Young quarterbacks go through growing pains, no matter what the level.
For Mandeville junior signal-caller DeVon Tott, he hopes he learned his lesson from a trying 2018 campaign.
The 6-foot-3, 170-pound Tott threw for 1,418 yards on 106 of 218 passes for 10 touchdowns and four interceptions his sophomore campaign as Mandeville struggled last season to a 3-6 record.
“It’s hard to describe just how much more comfortable I am now,” Tott said. “With a year of experience under my belt now, man, I’m like a completely different person. I’ll use this as an example: when a play is called, and it comes into the huddle I already know how the defense is going to respond and what my adjustment must be. That wasn’t the case last season.”
Losing his starting job for a pair of games last season, Tott said that he uses the struggles he had as a sophomore as motivation and drive heading into the 2019 season.
“Not just me, but the entire team,” he said. “A 3-6 season at Mandeville High isn’t up to this program’s standards. It makes me want to come back even harder to try and atone for what happened last year.”
One glaring difference for Tott is a new man signaling in the plays as Michael Manguno takes over as the new offensive coordinator for the Skippers.
“Not a lot has changed with (Manguno) taking over,” Tott said. “Actually, it’s more beneficial for me having (head coach) Hutch Gonzales not calling plays anymore, because last season he was trying to teach the wide receivers and quarterbacks in addition to having to call the plays. Now, I can come to the sidelines after a possession and he and I can talk, and he can coach me and help me become a better quarterback.”
While Manguno wasn’t here during Tott’s inaugural season in a Skipper uniform, he said he has been impressed with his junior signal-caller’s work ethic.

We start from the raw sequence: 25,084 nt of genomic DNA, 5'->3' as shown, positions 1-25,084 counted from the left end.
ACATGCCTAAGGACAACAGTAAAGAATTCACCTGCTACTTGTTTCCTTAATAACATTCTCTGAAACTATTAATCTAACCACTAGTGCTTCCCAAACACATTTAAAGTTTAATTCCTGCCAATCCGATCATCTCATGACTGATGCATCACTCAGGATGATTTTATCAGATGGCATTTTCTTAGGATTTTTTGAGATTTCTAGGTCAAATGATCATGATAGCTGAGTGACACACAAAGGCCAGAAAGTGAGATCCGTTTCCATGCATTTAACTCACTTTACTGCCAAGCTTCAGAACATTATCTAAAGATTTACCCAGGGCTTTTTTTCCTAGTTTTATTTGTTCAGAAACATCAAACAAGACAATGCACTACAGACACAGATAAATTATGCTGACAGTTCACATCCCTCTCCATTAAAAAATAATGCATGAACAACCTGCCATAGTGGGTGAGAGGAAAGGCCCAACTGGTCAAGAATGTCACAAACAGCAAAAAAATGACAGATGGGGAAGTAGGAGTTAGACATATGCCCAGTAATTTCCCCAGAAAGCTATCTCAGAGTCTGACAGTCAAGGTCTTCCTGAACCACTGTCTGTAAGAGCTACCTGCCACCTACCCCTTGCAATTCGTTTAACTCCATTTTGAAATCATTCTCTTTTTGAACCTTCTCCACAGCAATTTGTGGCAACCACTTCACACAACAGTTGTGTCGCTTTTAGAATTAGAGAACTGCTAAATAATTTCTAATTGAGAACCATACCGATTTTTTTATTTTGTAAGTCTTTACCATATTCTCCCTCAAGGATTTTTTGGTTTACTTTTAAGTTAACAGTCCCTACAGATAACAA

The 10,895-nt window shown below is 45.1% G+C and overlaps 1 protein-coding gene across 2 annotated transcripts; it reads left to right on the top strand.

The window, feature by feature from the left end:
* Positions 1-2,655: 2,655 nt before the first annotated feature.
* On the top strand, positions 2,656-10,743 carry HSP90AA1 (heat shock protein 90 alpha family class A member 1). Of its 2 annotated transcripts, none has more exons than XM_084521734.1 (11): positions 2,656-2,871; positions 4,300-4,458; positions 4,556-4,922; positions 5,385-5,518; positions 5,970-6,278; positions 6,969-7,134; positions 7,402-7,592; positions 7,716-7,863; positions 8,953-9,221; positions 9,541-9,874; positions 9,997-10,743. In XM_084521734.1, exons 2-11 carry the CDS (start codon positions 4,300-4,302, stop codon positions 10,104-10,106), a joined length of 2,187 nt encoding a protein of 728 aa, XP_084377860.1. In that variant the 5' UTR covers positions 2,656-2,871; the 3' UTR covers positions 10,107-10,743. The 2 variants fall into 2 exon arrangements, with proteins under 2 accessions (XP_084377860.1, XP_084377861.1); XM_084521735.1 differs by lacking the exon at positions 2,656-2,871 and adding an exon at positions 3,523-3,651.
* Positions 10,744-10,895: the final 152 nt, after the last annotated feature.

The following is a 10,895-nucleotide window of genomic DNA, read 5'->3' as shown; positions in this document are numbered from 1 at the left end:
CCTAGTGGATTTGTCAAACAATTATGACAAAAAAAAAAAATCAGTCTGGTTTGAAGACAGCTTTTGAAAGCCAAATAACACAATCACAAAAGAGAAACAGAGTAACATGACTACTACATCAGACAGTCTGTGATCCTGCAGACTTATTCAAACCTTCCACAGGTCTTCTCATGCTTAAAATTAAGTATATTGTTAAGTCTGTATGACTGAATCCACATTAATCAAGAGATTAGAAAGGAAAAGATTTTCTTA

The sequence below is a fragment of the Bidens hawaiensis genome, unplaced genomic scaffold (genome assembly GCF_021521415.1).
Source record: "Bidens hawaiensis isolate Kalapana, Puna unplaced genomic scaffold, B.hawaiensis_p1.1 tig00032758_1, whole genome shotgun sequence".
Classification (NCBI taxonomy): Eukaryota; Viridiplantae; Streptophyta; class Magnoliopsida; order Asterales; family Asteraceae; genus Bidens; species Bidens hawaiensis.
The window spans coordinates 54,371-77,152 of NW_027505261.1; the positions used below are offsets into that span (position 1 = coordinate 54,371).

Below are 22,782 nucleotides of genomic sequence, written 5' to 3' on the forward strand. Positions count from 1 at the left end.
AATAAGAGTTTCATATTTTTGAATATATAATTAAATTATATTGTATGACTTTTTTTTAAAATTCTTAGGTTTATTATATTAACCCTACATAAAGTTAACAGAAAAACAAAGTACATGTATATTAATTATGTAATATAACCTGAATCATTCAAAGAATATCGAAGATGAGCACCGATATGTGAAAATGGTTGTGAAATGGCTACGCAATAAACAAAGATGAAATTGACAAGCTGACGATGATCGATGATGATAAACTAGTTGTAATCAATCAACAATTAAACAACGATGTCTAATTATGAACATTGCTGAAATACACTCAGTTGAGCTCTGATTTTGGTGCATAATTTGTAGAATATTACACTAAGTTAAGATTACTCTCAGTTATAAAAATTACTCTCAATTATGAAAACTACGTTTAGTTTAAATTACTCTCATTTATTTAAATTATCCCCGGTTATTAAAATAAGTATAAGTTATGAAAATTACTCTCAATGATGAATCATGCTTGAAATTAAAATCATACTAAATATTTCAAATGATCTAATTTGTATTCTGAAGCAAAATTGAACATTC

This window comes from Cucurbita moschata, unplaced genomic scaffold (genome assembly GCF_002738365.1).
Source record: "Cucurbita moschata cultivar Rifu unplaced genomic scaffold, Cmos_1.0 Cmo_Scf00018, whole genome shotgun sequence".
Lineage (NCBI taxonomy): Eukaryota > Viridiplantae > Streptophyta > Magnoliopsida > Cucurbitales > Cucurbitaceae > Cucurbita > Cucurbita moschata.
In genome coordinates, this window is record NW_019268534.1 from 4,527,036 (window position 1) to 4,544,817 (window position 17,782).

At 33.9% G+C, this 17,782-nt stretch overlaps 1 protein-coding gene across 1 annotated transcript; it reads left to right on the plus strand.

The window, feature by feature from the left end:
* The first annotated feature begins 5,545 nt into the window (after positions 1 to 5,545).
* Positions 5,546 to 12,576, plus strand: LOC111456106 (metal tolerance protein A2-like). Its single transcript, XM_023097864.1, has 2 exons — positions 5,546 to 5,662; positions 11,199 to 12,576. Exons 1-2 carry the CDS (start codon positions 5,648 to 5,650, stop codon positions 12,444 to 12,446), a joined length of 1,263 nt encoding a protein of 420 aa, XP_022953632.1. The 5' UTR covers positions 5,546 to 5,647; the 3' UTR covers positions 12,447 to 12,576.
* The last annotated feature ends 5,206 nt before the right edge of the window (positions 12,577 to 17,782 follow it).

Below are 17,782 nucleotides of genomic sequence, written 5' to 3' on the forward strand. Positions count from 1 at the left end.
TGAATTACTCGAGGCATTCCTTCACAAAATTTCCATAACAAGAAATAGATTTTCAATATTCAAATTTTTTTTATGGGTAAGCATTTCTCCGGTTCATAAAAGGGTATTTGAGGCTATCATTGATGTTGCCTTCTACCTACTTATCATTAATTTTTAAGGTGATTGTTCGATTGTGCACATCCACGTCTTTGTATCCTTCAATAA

“He has a desire to get better,” Manguno said. “He never passes up a rep. Mistakes are unacceptable to DeVon Tott. A kid who has an internal fire like that, as a coach, you can work with that.
“Granted, with some new verbiage on offense and only nine days of work (for spring practice), that’s a lot of work to squeeze into a tight schedule. Tott had to learn more than any other football player on this team this spring. He took it on and faced it and hit it as hard as he possibly could. There’s a lot of growth to still come this summer and he knows that.”
For Manguno and Tott, that growth is expected to come through multiple different 7 on 7 tournaments throughout the summer.
“Absolutely,” he said. “He has to use this summer to get a feel and a rhythm with his running backs and wide receivers. That’s what 7 on 7’s are good for. Is it true football, scheme and opposing defenses you are going up against? Probably not, but for the repetition it provides, you can’t put a price tag on that.”
Tott’s top target, senior wide receiver Will Sheppard, said the transformation for Tott has been evident.
“A marked improvement,” Sheppard said of his starting quarterback. “Better throws from him and more concentration. I feel like he is getting to know the game of football better now as opposed to this time a season ago. The speed of the game has seemed to slow down for him tremendously.”